Entropy opposes Israel Corp compensation policy
The policy has earned approval from ISS Proxy Advisory Services.
Entropy opposes the bonus promised to Israel Corp. executives for the future split of the company that it announced over a month ago. This bonus is not subject to a specific financial target, but merely for implementation of the split.
Israel Corp.'s compensation committee decided that if the split is carried out, special bonuses will be awarded of NIS 4 million to CEO Nir Gilad, NIS 3.2 million to chairman Amir Elstein, NIS 2.6 million to a senior VP, and NIS 1.6 million to a VP.
Entropy says that Israel Corp.'s compensation committee set a salary cap similar in size to the current levels at the company. "The policy does not set out clear quantitative targets for officers or at least for the CEO and chairman, but only describes them," says Entropy. It adds that Israel Corp.'s threshold condition of a net profit of $100 million for awarding the bonuses is ineffective. "Most of the company's profit comes from the activity of Israel Chemicals. Therefore, any link between this threshold condition, which has a strong probability of being reached, and the extra managerial contribution by the company's managers, for which they are due to be compensated, is low, in our opinion," it says.
Israel Corp.'s new compensation policy, which shareholders will vote on at the general meeting on September 3, states that the basic gross monthly salary, which does not include related expenses, will be capped at NIS 246,000 for the CEO, NIS 221,000 for the chairman, NIS 158,000 for a senior VP, and NIS 97,000 for a VP. Executives will be entitled to six months' notice of dismissal, and they will be eligible for a paid adaptation period of the same length.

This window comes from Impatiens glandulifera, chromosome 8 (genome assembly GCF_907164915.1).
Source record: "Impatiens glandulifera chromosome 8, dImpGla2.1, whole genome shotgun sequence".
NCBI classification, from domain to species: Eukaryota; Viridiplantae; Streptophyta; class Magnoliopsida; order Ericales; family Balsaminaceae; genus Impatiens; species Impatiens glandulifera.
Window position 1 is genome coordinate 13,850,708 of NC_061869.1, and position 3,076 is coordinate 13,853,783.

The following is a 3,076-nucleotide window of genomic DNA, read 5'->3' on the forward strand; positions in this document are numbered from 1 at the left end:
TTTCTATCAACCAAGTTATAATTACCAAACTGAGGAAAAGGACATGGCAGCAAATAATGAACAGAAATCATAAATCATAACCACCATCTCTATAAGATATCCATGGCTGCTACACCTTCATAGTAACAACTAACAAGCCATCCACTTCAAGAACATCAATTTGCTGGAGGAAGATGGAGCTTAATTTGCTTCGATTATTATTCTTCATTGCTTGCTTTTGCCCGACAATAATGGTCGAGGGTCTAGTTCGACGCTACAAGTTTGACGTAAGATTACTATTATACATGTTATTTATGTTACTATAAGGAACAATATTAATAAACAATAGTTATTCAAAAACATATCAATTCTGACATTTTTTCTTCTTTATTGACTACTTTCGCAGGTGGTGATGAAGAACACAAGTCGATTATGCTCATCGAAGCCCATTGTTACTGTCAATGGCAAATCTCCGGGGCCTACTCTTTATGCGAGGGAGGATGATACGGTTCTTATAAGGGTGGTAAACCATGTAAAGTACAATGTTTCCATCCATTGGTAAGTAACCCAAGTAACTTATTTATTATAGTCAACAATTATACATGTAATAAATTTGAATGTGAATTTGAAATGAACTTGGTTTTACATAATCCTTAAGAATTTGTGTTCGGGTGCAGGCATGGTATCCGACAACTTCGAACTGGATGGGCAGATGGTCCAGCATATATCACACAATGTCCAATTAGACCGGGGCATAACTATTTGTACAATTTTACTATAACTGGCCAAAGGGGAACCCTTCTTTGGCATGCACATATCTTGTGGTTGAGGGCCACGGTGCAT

The main compensation component in the salary of Israel Corp. executives is a bonus, which is derived from the company's profits. In the case of Gilad, this component can reach NIS 5 million, and for Elstein, it can reach NIS 4 million. Awarding the maximum bonus is subject to Israel Corp. posting a net profit of $300-350 million.
Israel Corp.'s compensation committee did not set a new policy for the capital component in the salary package of its executives. Under its policy, Gilad received options worth NIS 25 million, which he can exercise in 2014-16. In 2012, Gilad had a salary cost of NIS 10 million: NIS 4 million in cash, and NIS 6 million in a stock benefit. The salary cost of Elstein, who decided in response to public pressure to waive options in an amount similar to the options given to Gilad, was NIS 7.2 million in 2012, half in cash and half is stock-based compensation.
Published by Globes [online], Israel business news - www.globes-online.com - on August 20, 2013
© Copyright of Globes Publisher Itonut (1983) Ltd. 2013
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